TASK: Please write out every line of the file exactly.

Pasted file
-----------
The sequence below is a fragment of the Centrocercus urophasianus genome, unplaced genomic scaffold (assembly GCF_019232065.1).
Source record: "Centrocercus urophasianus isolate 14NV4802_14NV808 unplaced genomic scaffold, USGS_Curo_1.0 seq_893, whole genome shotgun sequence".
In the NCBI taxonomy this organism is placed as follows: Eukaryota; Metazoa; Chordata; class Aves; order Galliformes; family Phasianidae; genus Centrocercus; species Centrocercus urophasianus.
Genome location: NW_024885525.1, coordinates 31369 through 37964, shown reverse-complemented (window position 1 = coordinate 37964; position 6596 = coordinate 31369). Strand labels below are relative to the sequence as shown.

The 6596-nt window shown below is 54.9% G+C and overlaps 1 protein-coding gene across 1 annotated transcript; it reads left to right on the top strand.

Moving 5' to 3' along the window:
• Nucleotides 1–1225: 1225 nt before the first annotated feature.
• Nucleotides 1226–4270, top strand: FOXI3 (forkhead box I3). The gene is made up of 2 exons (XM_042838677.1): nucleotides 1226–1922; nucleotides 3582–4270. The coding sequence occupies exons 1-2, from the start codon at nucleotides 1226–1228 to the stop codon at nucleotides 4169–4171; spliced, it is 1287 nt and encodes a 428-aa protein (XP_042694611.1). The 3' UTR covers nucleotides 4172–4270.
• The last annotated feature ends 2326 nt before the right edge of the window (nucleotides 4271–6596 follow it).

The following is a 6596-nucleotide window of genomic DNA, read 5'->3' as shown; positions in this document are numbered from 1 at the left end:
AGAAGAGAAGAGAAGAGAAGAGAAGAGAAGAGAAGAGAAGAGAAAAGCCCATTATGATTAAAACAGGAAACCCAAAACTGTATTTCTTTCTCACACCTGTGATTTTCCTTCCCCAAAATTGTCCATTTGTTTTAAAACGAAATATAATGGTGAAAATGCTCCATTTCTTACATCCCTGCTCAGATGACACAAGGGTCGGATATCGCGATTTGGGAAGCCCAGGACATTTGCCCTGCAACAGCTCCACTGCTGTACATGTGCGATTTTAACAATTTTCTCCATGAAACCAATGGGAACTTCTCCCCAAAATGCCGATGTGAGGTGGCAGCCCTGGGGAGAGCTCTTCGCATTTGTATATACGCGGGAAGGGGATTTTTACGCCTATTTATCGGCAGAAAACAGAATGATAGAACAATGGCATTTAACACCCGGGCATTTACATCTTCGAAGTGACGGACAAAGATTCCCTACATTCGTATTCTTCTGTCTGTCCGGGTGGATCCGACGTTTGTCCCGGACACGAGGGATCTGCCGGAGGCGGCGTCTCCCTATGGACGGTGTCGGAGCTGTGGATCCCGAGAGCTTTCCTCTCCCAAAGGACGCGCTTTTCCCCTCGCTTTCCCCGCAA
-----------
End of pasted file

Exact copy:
The sequence below is a fragment of the Centrocercus urophasianus genome, unplaced genomic scaffold (assembly GCF_019232065.1).
Source record: "Centrocercus urophasianus isolate 14NV4802_14NV808 unplaced genomic scaffold, USGS_Curo_1.0 seq_893, whole genome shotgun sequence".
In the NCBI taxonomy this organism is placed as follows: Eukaryota; Metazoa; Chordata; class Aves; order Galliformes; family Phasianidae; genus Centrocercus; species Centrocercus urophasianus.
Genome location: NW_024885525.1, coordinates 31369 through 37964, shown reverse-complemented (window position 1 = coordinate 37964; position 6596 = coordinate 31369). Strand labels below are relative to the sequence as shown.

The 6596-nt window shown below is 54.9% G+C and overlaps 1 protein-coding gene across 1 annotated transcript; it reads left to right on the top strand.

Moving 5' to 3' along the window:
• Nucleotides 1–1225: 1225 nt before the first annotated feature.
• Nucleotides 1226–4270, top strand: FOXI3 (forkhead box I3). The gene is made up of 2 exons (XM_042838677.1): nucleotides 1226–1922; nucleotides 3582–4270. The coding sequence occupies exons 1-2, from the start codon at nucleotides 1226–1228 to the stop codon at nucleotides 4169–4171; spliced, it is 1287 nt and encodes a 428-aa protein (XP_042694611.1). The 3' UTR covers nucleotides 4172–4270.
• The last annotated feature ends 2326 nt before the right edge of the window (nucleotides 4271–6596 follow it).

The following is a 6596-nucleotide window of genomic DNA, read 5'->3' as shown; positions in this document are numbered from 1 at the left end:
AGAAGAGAAGAGAAGAGAAGAGAAGAGAAGAGAAGAGAAGAGAAAAGCCCATTATGATTAAAACAGGAAACCCAAAACTGTATTTCTTTCTCACACCTGTGATTTTCCTTCCCCAAAATTGTCCATTTGTTTTAAAACGAAATATAATGGTGAAAATGCTCCATTTCTTACATCCCTGCTCAGATGACACAAGGGTCGGATATCGCGATTTGGGAAGCCCAGGACATTTGCCCTGCAACAGCTCCACTGCTGTACATGTGCGATTTTAACAATTTTCTCCATGAAACCAATGGGAACTTCTCCCCAAAATGCCGATGTGAGGTGGCAGCCCTGGGGAGAGCTCTTCGCATTTGTATATACGCGGGAAGGGGATTTTTACGCCTATTTATCGGCAGAAAACAGAATGATAGAACAATGGCATTTAACACCCGGGCATTTACATCTTCGAAGTGACGGACAAAGATTCCCTACATTCGTATTCTTCTGTCTGTCCGGGTGGATCCGACGTTTGTCCCGGACACGAGGGATCTGCCGGAGGCGGCGTCTCCCTATGGACGGTGTCGGAGCTGTGGATCCCGAGAGCTTTCCTCTCCCAAAGGACGCGCTTTTCCCCTCGCTTTCCCCGCAA